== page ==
Almost every subdomain in 
Mozscape (our web index) now has a Spam Score attached to it, and this score is viewable inside Open Site Explorer (and soon, the MozBar and other tools). The score is simple; it just records the quantity of spam flags the subdomain triggers. Our correlations showed that no particular flag was more likely than others to mean a domain was penalized/banned in Google, but firing many flags had a very strong correlation (you can see the math below).

Spam Score currently operates only on the subdomain level—we don’t have … Read the rest

March 30, 2015  Tags: , , , , , ,   Posted in: SEO / Traffic / Marketing  No Comments

The Broken Art of Company Blogging (and the Ignored Metric that Could Save Us All)

Posted by evolvingSEO

The perception of success

The following screenshot is from an actual blog post. Based upon what you see here, would you call it successful?

I think it depends on perception.

The optimist might see this:

590 LinkedIn Shares

(This also might be what you put in reports to your boss) :)

The Twitter and Facebook manager might see this:

70 Tweets and 21 Likes

I see this:


Zero comments

Same blog post; three different measures of success. One looks great, one is OK, and my measure says its a fail.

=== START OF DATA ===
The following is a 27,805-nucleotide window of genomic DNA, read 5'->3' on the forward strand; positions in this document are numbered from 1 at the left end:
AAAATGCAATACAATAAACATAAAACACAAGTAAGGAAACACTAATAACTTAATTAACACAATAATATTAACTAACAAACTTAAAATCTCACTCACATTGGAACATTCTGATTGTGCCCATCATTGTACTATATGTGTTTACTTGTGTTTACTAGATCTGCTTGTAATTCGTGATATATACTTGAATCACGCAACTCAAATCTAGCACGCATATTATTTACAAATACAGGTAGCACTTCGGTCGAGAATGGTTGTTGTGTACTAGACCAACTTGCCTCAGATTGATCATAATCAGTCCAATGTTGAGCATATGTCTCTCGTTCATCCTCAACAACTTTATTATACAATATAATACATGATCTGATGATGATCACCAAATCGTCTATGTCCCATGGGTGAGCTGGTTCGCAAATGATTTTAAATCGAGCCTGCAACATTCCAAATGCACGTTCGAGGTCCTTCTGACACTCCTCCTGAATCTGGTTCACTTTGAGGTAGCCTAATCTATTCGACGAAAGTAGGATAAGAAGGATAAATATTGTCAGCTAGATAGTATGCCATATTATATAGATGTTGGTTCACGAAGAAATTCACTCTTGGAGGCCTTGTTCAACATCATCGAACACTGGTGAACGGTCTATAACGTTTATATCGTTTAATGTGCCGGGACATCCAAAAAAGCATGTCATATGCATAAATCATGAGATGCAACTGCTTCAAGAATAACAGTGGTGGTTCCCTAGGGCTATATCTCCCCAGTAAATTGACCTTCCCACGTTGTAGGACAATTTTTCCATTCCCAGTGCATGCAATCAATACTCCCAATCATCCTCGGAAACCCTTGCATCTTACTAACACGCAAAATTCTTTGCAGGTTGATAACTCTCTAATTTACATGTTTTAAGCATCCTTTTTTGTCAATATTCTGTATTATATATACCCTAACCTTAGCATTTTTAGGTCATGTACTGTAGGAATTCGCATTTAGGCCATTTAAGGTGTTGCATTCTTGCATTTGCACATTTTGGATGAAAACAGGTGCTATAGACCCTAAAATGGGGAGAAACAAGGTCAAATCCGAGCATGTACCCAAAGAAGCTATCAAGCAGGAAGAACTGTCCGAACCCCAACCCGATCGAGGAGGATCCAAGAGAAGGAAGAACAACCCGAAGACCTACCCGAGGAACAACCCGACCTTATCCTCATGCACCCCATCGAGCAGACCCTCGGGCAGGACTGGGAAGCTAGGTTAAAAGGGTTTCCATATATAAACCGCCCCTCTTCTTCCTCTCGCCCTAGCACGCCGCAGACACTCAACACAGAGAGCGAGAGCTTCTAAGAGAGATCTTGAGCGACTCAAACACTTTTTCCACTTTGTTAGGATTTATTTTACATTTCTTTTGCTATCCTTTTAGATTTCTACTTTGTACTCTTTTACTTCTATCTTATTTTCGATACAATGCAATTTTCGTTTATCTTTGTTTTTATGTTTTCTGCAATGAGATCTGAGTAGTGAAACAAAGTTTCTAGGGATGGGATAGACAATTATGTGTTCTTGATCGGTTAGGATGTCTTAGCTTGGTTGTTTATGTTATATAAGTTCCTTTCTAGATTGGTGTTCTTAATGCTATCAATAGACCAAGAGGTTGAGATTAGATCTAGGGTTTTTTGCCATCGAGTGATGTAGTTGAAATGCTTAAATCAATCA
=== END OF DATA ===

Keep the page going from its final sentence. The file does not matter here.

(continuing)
But which perception is right? Which one would lead to better blogging decisions?

Let’s look at it another way. Here’s a the blog homepage of a known brand. Most people probably see it like this:

They scan:

  • pictures
  • titles
  • maybe a category or two

You might judge these posts based on whether the topics sound interesting, or if they are using high-quality unique photos.

Here’s how I see the same thing;

See the pattern?


Post after post receives 
no comments.

In fact, here’s how many comments this well-known brand received across 50 posts;

TEN! That’s an average of
0.2 comments per post. This is a well-known company, but I’m not here to call anyone out; it doesn’t matter who … Read the rest

July 22, 2014  Tags: , , , , , ,   Posted in: SEO / Traffic / Marketing  No Comments

One Content Metric to Rule Them All

Posted by Trevor-Klein

Let’s face it: Measuring, analyzing, and reporting the success of content marketing is
hard.

Not only that, but
we’re all busy. In its latest report on B2B trends, the Content Marketing Institute quantified some of the greatest challenges faced by today’s content marketers, and a whopping 69% of companies cited a lack of time. We spend enough of our time sourcing, editing, and publishing the content, and anyone who has ever managed an editorial calendar knows that fires are constantly in need of dousing. With so little extra time on our hands, the last thing content marketers want to do is sift through a heaping pile of data that looks something like this:

Sometimes we want to dig into granular data. If a post does exceptionally well on Twitter, but just so-so everywhere else, that’s noteworthy. But
when we look at individual metrics, it’s far too easy to read into them in all the wrong ways.

Here at Moz, it’s quite easy to think that a post isn’t doing well when it doesn’t have a bunch of thumbs up, or to think that we’ve made a horrible mistake when a post gets several thumbs down. The truth is, though, that … Read the rest

July 1, 2014  Tags: , , ,   Posted in: SEO / Traffic / Marketing  No Comments



TechNetSource on Facebook




TechNetSource » Metric